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MarginaliaMancinellus writing against the wickednes of the pope, loste hys handes and tongue.Vnto these poysoned actes 

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This story of Alexander VI's mutilation of a writer who denounced him is taken from Matthias Flacius, Catalogus testium veritatis (Basel, 1562), p. 576.

of the Pope, let vs also adioin his malicious wickednes, with like fury exercised vpō Antonius Mancinellus, which Mancinellus being a mā of excellent learning, because he wrote an eloquēt oratiō against his wicked maners & filthy life, with other vices, he therfore commaunded both his hands & his tong to be cut of, playing much like with him, as Antonius þe tirant once did with M Cicero, for writing agaynst his horrible life. 
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Mark Anthony ordered the Roman orator Cicero killed after Cicero had denounced him in a series of speeches.

MarginaliaPoyson requited with poyson.At length, as one poyson requireth another, this poysoned Pope, as he was sitting with his Cardinals, & other rych Senatours of Rome at dinner, his seruauntes vnwares brought to him a wrong bottell, wherewith he was poysoned, and his Cardinals about him. 
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The stories of Alexander VI's death and of the statue of the angel struck by lightning are from Bale, Catalogus, p. 634.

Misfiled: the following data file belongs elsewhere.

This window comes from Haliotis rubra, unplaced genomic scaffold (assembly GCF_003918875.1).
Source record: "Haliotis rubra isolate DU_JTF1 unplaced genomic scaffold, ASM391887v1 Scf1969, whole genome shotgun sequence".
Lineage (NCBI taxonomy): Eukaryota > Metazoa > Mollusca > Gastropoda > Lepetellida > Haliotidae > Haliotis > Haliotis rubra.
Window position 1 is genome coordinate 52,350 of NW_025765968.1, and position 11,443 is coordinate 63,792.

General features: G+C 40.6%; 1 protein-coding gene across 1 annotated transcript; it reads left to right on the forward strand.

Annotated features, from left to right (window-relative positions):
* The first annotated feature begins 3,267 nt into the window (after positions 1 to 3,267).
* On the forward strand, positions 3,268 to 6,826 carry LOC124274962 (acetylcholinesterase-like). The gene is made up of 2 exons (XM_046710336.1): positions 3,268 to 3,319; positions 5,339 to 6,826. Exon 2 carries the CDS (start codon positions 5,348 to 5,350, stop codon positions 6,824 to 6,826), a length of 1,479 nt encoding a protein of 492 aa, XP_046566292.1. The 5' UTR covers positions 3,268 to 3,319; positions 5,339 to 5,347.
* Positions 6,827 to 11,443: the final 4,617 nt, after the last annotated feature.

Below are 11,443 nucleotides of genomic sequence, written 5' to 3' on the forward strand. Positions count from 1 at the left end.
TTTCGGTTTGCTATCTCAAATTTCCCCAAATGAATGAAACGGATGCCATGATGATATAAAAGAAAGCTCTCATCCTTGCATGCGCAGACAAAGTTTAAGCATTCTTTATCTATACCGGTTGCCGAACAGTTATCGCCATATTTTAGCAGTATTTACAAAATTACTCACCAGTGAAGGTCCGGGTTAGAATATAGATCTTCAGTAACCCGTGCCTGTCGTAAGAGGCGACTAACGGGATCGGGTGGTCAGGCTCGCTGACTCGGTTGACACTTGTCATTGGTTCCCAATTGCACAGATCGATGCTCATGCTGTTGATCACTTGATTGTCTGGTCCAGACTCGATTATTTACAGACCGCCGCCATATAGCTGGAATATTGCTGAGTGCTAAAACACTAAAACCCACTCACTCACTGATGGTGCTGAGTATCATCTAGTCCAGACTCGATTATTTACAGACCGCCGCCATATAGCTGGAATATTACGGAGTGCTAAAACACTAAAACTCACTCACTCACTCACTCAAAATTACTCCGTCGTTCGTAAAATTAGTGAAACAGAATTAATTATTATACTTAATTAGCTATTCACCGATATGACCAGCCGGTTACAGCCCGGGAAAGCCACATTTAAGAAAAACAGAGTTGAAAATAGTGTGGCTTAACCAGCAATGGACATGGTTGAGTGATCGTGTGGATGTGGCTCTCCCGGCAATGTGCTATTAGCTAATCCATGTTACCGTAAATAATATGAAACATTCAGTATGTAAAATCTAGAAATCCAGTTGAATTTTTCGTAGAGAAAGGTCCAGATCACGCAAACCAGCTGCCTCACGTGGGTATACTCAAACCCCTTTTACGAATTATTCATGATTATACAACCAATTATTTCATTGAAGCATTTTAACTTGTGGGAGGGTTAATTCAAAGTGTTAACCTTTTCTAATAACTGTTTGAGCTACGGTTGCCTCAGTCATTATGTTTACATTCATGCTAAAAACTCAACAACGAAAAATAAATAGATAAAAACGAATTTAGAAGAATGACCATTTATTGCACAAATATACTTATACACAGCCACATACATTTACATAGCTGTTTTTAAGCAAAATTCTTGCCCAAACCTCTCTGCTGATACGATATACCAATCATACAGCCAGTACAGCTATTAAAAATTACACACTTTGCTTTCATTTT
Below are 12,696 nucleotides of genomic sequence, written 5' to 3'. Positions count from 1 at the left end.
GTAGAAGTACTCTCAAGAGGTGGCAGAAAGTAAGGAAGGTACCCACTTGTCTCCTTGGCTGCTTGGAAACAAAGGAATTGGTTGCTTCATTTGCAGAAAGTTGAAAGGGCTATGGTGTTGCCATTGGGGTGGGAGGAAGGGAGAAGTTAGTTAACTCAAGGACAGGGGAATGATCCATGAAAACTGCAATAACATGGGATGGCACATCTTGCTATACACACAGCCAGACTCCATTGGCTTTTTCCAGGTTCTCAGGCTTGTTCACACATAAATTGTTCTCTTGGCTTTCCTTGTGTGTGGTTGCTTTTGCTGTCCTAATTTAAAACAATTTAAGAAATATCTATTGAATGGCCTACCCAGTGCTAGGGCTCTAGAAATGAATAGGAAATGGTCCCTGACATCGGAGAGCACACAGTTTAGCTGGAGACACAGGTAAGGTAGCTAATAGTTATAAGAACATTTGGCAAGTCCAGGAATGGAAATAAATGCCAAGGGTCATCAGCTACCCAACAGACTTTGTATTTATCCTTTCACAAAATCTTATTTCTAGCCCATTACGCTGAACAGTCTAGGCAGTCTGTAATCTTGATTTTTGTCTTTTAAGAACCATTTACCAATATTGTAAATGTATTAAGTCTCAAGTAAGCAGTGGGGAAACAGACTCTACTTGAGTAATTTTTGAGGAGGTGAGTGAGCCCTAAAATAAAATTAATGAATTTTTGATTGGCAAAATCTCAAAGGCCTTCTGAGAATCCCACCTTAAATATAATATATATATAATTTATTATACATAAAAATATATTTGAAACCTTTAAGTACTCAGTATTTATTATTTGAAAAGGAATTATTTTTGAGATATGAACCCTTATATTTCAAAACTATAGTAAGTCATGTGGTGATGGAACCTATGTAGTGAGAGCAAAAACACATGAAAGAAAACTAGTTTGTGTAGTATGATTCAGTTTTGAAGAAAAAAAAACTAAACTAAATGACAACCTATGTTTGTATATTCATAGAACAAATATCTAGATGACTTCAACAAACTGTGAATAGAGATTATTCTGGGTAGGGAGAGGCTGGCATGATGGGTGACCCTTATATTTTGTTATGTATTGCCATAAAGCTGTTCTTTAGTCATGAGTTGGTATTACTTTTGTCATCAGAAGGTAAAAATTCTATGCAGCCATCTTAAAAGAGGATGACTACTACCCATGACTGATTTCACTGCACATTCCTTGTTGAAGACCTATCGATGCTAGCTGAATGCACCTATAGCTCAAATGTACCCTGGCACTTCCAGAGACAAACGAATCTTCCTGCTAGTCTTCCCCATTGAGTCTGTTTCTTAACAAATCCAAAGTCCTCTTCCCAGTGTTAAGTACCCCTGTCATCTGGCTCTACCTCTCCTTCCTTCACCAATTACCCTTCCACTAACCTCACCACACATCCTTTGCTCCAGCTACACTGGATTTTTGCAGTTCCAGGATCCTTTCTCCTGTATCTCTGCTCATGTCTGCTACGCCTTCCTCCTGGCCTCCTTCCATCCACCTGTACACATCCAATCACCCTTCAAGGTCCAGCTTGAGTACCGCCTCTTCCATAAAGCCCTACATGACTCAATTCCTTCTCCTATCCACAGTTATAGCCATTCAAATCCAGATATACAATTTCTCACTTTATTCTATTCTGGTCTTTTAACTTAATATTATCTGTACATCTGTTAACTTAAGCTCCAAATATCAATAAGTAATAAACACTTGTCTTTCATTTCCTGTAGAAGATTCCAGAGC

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In the time of this Pope Alexander, also it happened (whiche is not to bee pretermitted) how that the Aungell whiche stood in the high toppe of the Popes Churche, MarginaliaThe high Angell of the popes pallace throwne downe.was beaten downe with a terrible thunder: which thing semed then to declare the ruine and fall of the Popedome. MarginaliaPope Pius. 3.After this Pope next succeded Pius the 3. about the yeare of our Lord 1503. MarginaliaPope Iulius. 2.After whome came next Iulius the second 

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The following account of Julius II, including the poems and epigraphs, is taken, word-for-word, from Bale, Catalogus, pp. 636 and 642-4.

a man so farre passing all other in iniquity, that Wicelius, &